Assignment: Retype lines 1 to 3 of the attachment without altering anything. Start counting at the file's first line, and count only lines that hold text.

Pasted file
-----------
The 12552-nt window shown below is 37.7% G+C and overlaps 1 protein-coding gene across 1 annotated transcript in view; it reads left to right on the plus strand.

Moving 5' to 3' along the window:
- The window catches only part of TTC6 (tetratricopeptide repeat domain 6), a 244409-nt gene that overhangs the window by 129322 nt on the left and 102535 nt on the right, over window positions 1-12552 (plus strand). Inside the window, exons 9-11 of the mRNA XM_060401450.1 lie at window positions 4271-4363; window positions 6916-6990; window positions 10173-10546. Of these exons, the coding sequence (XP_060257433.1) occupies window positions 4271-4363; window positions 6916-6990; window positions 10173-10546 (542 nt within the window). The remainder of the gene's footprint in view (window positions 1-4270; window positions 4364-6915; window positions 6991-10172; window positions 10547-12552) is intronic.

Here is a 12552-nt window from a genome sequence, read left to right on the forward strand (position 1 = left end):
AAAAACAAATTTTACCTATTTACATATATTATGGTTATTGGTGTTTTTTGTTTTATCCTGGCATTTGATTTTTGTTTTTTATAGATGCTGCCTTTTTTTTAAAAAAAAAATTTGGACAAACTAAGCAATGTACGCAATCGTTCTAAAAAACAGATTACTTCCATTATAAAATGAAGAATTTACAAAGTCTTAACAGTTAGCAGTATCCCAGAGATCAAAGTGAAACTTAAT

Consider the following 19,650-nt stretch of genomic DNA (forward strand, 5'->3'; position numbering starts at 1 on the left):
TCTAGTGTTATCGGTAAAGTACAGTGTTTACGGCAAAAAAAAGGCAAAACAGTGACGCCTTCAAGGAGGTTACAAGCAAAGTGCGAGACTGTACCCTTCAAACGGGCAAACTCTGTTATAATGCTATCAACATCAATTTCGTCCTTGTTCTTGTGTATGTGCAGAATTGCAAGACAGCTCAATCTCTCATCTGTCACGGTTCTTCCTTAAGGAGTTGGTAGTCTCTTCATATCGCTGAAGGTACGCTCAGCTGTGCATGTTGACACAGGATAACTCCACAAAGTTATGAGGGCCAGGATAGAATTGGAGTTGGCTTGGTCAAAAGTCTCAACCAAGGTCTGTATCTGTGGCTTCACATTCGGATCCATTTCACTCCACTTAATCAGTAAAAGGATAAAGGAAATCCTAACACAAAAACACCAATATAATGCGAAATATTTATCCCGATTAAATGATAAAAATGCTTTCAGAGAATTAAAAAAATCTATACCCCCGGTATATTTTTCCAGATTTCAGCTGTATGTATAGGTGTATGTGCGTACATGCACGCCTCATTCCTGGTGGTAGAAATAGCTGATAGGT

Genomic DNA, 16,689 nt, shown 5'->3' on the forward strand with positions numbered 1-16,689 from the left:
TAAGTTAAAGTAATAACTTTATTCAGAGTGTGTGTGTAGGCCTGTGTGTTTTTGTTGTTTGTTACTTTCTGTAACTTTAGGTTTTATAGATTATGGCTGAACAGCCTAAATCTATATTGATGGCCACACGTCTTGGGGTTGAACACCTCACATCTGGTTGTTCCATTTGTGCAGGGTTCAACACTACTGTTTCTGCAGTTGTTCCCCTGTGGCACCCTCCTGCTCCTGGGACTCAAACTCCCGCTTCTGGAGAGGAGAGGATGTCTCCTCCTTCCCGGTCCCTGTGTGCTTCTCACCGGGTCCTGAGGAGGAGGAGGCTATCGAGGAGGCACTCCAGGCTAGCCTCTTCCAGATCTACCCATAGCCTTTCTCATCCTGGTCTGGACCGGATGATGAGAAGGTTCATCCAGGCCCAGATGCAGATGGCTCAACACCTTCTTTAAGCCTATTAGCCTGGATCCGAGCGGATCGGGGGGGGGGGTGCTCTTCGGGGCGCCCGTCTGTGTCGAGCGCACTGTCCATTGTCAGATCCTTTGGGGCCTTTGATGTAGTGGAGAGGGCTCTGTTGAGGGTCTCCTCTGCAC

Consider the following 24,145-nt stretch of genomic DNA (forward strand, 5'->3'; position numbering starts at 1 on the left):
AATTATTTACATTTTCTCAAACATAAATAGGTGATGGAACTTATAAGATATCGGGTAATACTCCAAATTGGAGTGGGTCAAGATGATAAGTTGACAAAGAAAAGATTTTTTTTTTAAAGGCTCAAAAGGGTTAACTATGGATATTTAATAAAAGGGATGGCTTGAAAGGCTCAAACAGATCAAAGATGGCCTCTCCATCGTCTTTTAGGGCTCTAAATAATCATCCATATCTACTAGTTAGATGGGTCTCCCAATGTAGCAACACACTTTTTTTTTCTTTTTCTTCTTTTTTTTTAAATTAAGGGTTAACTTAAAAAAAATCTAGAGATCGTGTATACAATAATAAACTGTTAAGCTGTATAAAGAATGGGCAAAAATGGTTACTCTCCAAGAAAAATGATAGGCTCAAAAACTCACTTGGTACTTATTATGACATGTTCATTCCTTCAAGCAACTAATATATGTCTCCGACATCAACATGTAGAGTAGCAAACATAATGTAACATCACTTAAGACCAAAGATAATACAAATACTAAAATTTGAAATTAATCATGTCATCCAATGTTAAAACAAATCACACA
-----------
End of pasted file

The 12552-nt window shown below is 37.7% G+C and overlaps 1 protein-coding gene across 1 annotated transcript in view; it reads left to right on the plus strand.

Moving 5' to 3' along the window:
- The window catches only part of TTC6 (tetratricopeptide repeat domain 6), a 244409-nt gene that overhangs the window by 129322 nt on the left and 102535 nt on the right, over window positions 1-12552 (plus strand). Inside the window, exons 9-11 of the mRNA XM_060401450.1 lie at window positions 4271-4363; window positions 6916-6990; window positions 10173-10546. Of these exons, the coding sequence (XP_060257433.1) occupies window positions 4271-4363; window positions 6916-6990; window positions 10173-10546 (542 nt within the window). The remainder of the gene's footprint in view (window positions 1-4270; window positions 4364-6915; window positions 6991-10172; window positions 10547-12552) is intronic.